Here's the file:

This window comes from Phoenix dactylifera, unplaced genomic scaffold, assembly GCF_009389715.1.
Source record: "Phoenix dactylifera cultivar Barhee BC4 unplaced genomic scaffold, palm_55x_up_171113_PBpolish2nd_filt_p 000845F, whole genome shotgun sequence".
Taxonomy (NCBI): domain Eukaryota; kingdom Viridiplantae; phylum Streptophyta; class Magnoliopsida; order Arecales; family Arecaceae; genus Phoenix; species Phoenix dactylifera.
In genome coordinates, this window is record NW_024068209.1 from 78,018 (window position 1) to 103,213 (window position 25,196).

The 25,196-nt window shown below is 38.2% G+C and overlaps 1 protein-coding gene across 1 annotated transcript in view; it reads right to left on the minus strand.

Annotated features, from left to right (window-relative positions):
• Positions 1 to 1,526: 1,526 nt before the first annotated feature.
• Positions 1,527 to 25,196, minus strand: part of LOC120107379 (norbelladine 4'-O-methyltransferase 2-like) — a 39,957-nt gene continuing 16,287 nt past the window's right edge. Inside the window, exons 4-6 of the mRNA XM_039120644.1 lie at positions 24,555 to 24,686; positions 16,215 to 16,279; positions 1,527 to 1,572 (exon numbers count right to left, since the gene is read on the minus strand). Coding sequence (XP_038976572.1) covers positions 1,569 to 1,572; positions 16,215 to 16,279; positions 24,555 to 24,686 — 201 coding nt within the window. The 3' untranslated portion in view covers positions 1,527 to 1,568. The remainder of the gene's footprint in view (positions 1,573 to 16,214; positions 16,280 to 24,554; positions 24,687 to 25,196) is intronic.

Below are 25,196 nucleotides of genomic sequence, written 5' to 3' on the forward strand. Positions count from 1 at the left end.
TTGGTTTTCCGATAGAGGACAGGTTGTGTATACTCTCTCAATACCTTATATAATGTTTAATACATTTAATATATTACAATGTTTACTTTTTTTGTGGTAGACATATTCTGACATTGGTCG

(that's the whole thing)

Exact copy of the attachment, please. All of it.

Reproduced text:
This window comes from Phoenix dactylifera, unplaced genomic scaffold, assembly GCF_009389715.1.
Source record: "Phoenix dactylifera cultivar Barhee BC4 unplaced genomic scaffold, palm_55x_up_171113_PBpolish2nd_filt_p 000845F, whole genome shotgun sequence".
Taxonomy (NCBI): domain Eukaryota; kingdom Viridiplantae; phylum Streptophyta; class Magnoliopsida; order Arecales; family Arecaceae; genus Phoenix; species Phoenix dactylifera.
In genome coordinates, this window is record NW_024068209.1 from 78,018 (window position 1) to 103,213 (window position 25,196).

The 25,196-nt window shown below is 38.2% G+C and overlaps 1 protein-coding gene across 1 annotated transcript in view; it reads right to left on the minus strand.

Annotated features, from left to right (window-relative positions):
• Positions 1 to 1,526: 1,526 nt before the first annotated feature.
• Positions 1,527 to 25,196, minus strand: part of LOC120107379 (norbelladine 4'-O-methyltransferase 2-like) — a 39,957-nt gene continuing 16,287 nt past the window's right edge. Inside the window, exons 4-6 of the mRNA XM_039120644.1 lie at positions 24,555 to 24,686; positions 16,215 to 16,279; positions 1,527 to 1,572 (exon numbers count right to left, since the gene is read on the minus strand). Coding sequence (XP_038976572.1) covers positions 1,569 to 1,572; positions 16,215 to 16,279; positions 24,555 to 24,686 — 201 coding nt within the window. The 3' untranslated portion in view covers positions 1,527 to 1,568. The remainder of the gene's footprint in view (positions 1,573 to 16,214; positions 16,280 to 24,554; positions 24,687 to 25,196) is intronic.

Below are 25,196 nucleotides of genomic sequence, written 5' to 3' on the forward strand. Positions count from 1 at the left end.
TTGGTTTTCCGATAGAGGACAGGTTGTGTATACTCTCTCAATACCTTATATAATGTTTAATACATTTAATATATTACAATGTTTACTTTTTTTGTGGTAGACATATTCTGACATTGGTCG